"But Skald, say now, quickly,
—Oft hast thou seen her—
This men avoider.
Beautiful is she?
This breaker of men's wits,
Would the bride's wreath become her?"

Vandrad replied—

"Nor soft nor gentle,
Is she, nor lovely,
But proud and stately
Stands her tall form.
Nor could another
Carry so fitly
The crown of a king."

Then Halfred again took up the Bragi cup, strode forward to the highest step which led to his seat of honour, and paused where exactly in the centre was burned into the oaken floor a circle, in red runes, so small that a man could only tread therein with one foot. Halfred kneeled down, planted his left foot within the circle, and lifted the Bragi cup in his right hand, high above his head.

And all were very eager to hear what he would now say; for this was the strongest, the most solemn form in which vow could be vowed. And Halfred said—

"Ere yet the on coming
Midsummer tide
Shall sink in the sea,
Will I bring Harthild,
The daughter of Hartstein,
Here as my wife,
To dwell in my hall,
Or hold me shall Hell.

"Her wit-breaking sayings
Will I lay bare,
Her runic riddles
Will I unfold.
Unshamed, and unshaven,
These black locks shake freely.
Her man-despising
Maiden mood quelling,
My wedded wife
Will force her to be.
The breaker of men's wits
Will I break in.
A right noble heir
Of all that I own
She shall here, in my hall,
Soon cherish, my son.
And softly shall sing him
To sleep with the songs
Of his father's great deeds,
Or hold me shall Hell."

Thus ended the Yule feast, at that time; for all the guests started up from their seats with a great uproar, in a confused throng, and drank to Halfred, and shouted that this was the best and most admirable vow which in the memory of man had been vowed in the north.

And the tumult was so great that Halfred had to command silence from the dais, and very soon to send round the parting cup to the uproarious heroes.

And Halfred told me that when, under the light of the stars, he crossed the court to his dwelling-house, he repented of his vow. Not because he feared King Hartstein's hammer-throwing, or dreaded his daughter's riddle. But because it is always wiser for a man to see a maiden, before he determines to make her his wife.


And so soon as the Austr-Vogen was free from ice, the Singing Swan sailed towards Svearike, and through numberless perils into the great sea which lies to the south and east of Upland; and from thence she followed a river, as far as there was floating depth, upwards towards Tiunderland, and to Upsala.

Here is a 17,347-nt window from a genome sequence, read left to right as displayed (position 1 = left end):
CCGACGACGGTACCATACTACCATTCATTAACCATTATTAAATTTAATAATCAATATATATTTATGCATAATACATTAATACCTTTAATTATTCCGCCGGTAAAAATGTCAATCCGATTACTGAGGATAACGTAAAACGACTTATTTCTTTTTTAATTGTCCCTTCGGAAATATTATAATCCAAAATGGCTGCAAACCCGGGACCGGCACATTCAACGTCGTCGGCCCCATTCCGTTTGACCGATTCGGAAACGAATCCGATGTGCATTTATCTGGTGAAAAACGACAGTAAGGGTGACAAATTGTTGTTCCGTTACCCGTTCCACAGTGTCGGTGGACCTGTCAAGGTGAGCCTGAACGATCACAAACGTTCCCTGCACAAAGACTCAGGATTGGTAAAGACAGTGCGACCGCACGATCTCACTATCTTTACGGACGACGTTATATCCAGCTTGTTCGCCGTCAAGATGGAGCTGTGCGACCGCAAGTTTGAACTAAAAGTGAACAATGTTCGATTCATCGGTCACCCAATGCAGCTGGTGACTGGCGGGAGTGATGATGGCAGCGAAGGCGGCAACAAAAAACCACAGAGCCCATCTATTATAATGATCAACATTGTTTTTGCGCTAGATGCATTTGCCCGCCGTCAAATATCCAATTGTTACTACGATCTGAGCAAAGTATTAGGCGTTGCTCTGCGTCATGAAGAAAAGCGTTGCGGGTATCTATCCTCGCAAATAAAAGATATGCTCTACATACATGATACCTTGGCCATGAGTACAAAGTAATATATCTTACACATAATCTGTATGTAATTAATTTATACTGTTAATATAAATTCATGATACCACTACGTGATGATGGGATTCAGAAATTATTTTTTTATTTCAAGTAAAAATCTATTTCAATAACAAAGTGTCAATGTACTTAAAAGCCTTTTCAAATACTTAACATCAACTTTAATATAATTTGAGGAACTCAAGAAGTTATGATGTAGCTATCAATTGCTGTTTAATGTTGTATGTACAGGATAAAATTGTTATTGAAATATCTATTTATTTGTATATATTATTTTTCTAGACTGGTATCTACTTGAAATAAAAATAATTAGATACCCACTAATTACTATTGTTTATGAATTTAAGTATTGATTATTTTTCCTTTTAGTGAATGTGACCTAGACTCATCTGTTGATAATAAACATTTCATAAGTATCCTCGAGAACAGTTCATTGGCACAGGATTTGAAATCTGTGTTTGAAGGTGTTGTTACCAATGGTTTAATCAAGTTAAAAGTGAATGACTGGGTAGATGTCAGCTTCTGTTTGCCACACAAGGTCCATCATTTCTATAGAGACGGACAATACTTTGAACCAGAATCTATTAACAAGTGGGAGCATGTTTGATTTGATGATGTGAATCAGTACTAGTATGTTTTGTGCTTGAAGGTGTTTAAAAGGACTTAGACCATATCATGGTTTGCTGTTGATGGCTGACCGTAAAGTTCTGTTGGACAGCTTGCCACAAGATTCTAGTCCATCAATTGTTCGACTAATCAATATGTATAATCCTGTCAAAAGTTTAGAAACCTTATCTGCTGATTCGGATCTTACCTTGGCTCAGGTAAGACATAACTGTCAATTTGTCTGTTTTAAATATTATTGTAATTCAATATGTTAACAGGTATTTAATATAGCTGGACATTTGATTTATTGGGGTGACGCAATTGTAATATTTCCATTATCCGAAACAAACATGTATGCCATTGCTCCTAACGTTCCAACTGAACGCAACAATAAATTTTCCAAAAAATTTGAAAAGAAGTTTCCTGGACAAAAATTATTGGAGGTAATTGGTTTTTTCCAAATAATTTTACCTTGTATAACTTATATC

And many will now believe that Halfred had a great struggle and much difficulty to overcome King Hartstein and his daughter, and will expect to hear how it came to pass.

But there is nothing to tell; for everything went easily and quickly with him, according to his wishes, which the heathen people again boasted had been thus arranged by Oski.

King Hartstein was, in general, a flinty-hearted man, full of suspicion, and short of speech. When, however, he saw Halfred, and called to him as he entered his hall, and drew near to the throne, and asked him—"Stranger, what desirest thou in Tiunderland, and of King Hartstein?"—And when Halfred, with that smile which Oski had bestowed upon him, looked into the fierce eyes, and joyously replied—"The best will I have that Tiunderland and King Hartstein possess—his daughter." Then the grim old man was at once won, and in his secret heart he wished that Halfred might be his son-in-law.

And then they went out to the court for the hammer-throwing, and the King threw well, but Halfred threw far better, and thus the first trial was won.

"Harder will thou find the second," said the old man, and led Halfred to the Skemma, the chamber of the women, where the breaker of men's wits, in a shining dark blue mantle, sat among her maidens, a head taller than any of them.

And they say that when Halfred entered the chamber, and his glance fell upon her, a hot tremor passed over her, and a sudden glow dyed her cheeks crimson, and confused her.

Certain it is that with a golden spindle, with which she had played rather than spun, she pricked her finger, and let it fall with a clatter.

But Sudha, the foremost of her maidens, the captive daughter of the King of Halogaland, who sat at her right hand, picked up the spindle, and held it. And many interpreted this later, as a bad omen. At the time, however, it was hardly observed.

And Vandrad the Skald said later to Halfred, that the woman had been elf-struck at the first sight of him: but he thereupon said earnestly—"It had been better had I been elf-struck at sight of her; but I remained unwounded."

And forthwith King Hartstein assembled all his courtiers, and the women of the castle, and the guests, in the hall, for the riddle solving.

And Harthild arose from the arm chair at his right hand, and her face grew crimson as she looked at Halfred, which—as they declare—had never before happened to her at the challenging of her riddle.

She paused for a space, looked downwards, then again upon Halfred, and now with searching and defiant eyes. And she began—